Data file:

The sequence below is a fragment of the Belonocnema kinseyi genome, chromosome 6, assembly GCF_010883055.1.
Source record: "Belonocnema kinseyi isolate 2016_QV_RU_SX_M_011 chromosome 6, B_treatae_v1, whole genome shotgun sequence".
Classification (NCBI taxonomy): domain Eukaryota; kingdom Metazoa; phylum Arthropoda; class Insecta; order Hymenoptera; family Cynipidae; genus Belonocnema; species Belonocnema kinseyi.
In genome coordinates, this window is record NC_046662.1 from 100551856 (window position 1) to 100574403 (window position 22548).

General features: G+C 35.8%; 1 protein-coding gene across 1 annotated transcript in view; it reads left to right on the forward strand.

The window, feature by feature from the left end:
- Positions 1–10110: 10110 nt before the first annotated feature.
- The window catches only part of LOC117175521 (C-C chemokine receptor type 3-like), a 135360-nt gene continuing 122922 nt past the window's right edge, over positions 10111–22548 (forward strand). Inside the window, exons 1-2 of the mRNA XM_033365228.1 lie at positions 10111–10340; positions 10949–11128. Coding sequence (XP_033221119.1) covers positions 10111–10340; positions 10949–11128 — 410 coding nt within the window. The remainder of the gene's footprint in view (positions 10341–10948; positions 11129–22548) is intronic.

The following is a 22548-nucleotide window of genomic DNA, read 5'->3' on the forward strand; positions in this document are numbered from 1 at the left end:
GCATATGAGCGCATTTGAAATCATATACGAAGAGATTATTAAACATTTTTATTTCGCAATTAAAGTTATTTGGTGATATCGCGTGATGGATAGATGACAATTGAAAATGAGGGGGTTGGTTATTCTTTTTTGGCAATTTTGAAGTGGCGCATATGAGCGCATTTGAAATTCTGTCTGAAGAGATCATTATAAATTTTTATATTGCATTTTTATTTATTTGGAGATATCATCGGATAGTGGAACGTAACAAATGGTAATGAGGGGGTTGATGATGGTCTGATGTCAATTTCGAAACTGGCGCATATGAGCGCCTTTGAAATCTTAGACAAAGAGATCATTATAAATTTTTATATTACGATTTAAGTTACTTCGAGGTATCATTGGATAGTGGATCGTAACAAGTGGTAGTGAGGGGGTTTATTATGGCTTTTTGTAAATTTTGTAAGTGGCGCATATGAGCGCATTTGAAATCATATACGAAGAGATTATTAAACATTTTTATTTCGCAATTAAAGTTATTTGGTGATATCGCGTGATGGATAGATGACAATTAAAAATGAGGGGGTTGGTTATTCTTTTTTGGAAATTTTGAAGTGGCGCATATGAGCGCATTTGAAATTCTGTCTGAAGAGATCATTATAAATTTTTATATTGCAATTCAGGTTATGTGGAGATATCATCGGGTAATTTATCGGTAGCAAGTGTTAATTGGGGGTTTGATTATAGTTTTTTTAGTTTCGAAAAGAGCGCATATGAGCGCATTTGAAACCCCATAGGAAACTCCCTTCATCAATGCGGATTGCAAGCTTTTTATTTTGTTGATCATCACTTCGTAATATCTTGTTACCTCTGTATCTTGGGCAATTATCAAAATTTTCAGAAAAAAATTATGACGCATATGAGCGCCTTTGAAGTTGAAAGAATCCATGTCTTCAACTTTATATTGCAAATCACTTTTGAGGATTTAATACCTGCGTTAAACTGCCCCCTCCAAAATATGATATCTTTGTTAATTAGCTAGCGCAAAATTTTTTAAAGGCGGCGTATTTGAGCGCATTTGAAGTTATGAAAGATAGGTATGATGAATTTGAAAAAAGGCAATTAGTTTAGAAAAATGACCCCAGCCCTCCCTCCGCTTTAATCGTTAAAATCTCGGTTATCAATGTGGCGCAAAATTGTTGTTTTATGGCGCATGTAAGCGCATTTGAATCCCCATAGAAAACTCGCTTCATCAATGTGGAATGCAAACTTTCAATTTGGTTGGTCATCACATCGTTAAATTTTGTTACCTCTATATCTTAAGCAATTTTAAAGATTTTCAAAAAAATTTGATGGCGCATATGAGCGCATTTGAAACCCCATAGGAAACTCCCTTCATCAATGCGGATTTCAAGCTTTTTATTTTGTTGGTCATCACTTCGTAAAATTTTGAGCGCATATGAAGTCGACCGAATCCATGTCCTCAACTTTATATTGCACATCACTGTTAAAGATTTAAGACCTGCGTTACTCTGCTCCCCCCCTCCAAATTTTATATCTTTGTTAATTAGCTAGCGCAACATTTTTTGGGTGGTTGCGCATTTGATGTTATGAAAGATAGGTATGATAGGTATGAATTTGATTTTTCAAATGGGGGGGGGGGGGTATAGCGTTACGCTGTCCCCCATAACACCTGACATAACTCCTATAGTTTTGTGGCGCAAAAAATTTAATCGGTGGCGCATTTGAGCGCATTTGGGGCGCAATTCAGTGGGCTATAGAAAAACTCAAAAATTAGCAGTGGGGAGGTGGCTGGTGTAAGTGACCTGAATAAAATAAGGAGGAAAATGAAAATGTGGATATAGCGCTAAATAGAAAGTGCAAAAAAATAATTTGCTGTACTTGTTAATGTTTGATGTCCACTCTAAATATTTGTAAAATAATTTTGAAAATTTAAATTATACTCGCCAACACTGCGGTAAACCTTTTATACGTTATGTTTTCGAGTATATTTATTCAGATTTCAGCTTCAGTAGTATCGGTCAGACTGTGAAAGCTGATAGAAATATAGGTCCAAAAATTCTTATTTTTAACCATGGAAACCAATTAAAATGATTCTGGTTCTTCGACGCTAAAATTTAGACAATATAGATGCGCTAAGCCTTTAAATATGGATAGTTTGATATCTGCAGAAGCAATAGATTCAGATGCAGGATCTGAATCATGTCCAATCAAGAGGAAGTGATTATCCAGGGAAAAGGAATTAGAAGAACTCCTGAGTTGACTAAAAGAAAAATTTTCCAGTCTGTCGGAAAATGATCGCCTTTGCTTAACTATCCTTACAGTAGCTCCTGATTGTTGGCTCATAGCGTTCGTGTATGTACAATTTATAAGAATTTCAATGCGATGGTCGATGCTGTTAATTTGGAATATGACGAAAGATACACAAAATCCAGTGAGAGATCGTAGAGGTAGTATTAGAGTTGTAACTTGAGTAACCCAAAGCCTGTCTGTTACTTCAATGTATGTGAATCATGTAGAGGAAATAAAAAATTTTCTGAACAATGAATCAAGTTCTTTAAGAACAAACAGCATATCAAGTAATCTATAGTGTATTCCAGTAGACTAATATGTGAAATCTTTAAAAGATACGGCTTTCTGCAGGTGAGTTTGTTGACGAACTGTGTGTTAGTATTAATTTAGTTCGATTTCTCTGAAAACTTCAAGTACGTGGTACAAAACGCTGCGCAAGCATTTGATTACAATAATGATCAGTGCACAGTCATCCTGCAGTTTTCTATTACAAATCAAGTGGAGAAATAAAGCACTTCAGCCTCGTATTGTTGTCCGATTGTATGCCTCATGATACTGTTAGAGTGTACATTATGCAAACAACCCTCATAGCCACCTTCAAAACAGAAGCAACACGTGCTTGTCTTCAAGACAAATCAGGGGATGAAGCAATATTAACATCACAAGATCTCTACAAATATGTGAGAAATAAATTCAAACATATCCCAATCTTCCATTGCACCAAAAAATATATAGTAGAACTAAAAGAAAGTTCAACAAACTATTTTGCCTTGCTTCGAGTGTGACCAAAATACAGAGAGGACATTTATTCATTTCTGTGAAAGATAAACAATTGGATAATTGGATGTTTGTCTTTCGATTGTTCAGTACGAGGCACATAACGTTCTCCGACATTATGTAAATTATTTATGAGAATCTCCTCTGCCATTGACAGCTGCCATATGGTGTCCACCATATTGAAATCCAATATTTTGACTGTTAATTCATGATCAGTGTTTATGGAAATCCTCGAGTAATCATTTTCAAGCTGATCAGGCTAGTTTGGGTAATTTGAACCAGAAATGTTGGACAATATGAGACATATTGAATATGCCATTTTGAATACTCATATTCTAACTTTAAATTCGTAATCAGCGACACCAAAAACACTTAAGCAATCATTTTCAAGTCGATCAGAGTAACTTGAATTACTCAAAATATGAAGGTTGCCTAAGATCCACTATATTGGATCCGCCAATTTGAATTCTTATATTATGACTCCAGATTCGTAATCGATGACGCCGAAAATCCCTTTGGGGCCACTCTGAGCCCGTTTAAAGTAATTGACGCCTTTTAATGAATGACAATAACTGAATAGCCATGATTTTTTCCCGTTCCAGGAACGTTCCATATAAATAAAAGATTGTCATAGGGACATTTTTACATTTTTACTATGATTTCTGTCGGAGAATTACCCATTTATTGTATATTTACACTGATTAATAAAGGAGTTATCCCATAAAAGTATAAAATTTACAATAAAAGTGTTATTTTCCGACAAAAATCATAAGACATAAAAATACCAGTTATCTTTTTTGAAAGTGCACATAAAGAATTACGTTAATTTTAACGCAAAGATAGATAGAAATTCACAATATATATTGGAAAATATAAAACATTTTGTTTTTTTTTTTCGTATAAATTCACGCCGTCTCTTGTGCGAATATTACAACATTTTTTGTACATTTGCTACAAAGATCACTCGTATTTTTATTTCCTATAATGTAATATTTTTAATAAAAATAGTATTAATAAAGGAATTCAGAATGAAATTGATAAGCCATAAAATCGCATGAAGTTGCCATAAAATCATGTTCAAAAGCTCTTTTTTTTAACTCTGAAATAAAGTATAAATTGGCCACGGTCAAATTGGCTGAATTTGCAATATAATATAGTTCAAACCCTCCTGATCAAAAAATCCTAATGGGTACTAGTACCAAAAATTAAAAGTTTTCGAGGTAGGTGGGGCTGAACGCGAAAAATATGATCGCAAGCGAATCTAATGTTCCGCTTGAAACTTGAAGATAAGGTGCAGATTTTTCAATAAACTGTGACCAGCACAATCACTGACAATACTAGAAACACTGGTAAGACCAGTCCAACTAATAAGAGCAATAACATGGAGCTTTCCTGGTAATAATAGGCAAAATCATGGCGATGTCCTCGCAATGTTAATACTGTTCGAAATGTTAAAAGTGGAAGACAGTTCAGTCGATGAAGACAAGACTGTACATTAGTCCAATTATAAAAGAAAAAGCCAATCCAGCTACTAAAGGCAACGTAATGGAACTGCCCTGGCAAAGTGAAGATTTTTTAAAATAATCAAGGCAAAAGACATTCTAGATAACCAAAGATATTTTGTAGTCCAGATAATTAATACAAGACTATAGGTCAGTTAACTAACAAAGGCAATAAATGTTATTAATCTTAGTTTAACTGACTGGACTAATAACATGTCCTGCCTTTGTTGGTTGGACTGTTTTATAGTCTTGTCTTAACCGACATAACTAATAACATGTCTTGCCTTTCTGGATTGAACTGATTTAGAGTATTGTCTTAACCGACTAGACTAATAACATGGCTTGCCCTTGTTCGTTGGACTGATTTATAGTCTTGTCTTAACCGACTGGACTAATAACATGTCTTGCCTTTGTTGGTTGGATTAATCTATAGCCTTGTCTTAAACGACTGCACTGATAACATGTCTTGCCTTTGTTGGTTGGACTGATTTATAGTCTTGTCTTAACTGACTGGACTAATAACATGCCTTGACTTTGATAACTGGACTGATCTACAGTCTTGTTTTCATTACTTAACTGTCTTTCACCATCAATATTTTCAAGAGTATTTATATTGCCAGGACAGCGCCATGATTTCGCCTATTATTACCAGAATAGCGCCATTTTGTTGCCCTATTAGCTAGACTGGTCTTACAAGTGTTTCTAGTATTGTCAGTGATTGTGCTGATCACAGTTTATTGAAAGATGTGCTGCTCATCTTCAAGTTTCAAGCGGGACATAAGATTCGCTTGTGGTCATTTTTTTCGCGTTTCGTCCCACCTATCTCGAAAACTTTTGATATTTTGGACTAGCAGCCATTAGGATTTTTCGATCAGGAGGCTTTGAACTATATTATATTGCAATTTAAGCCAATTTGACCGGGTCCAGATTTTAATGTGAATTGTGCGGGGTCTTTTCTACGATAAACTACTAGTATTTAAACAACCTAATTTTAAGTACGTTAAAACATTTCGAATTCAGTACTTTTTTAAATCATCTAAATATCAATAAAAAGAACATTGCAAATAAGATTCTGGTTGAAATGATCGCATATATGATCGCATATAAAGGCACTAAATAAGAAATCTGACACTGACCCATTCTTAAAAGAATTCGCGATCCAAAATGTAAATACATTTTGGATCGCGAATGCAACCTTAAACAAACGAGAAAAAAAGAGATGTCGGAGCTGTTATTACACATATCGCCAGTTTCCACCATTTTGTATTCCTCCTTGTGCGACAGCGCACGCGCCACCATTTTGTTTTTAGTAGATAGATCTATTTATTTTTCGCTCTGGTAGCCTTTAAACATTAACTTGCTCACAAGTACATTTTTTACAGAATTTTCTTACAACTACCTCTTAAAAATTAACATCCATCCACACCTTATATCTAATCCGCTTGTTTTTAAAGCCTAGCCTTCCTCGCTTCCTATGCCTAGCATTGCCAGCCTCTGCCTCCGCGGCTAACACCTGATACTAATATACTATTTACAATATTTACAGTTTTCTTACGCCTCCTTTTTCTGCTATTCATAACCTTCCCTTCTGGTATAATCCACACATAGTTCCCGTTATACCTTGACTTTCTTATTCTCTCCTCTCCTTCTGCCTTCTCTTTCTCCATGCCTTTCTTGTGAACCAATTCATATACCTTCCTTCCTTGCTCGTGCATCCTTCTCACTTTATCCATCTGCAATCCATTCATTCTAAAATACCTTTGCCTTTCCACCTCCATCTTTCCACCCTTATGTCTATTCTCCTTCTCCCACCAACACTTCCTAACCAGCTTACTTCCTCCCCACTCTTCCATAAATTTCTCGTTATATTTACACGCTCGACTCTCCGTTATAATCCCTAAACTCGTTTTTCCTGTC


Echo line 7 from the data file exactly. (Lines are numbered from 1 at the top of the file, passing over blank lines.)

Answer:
- Positions 1–10110: 10110 nt before the first annotated feature.